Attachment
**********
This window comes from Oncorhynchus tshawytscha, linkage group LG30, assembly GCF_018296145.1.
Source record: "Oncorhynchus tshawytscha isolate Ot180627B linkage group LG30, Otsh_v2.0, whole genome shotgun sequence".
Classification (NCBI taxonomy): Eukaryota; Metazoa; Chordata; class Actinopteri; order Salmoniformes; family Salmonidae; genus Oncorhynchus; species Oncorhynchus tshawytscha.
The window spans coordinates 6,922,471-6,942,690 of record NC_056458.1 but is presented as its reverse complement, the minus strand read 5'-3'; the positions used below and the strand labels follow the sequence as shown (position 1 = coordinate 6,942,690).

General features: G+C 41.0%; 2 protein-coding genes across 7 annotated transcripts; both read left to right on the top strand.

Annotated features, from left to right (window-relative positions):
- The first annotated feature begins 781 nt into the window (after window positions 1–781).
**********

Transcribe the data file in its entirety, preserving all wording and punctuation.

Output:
This window comes from Oncorhynchus tshawytscha, linkage group LG30, assembly GCF_018296145.1.
Source record: "Oncorhynchus tshawytscha isolate Ot180627B linkage group LG30, Otsh_v2.0, whole genome shotgun sequence".
Classification (NCBI taxonomy): Eukaryota; Metazoa; Chordata; class Actinopteri; order Salmoniformes; family Salmonidae; genus Oncorhynchus; species Oncorhynchus tshawytscha.
The window spans coordinates 6,922,471-6,942,690 of record NC_056458.1 but is presented as its reverse complement, the minus strand read 5'-3'; the positions used below and the strand labels follow the sequence as shown (position 1 = coordinate 6,942,690).

General features: G+C 41.0%; 2 protein-coding genes across 7 annotated transcripts; both read left to right on the top strand.

Annotated features, from left to right (window-relative positions):
- The first annotated feature begins 781 nt into the window (after window positions 1–781).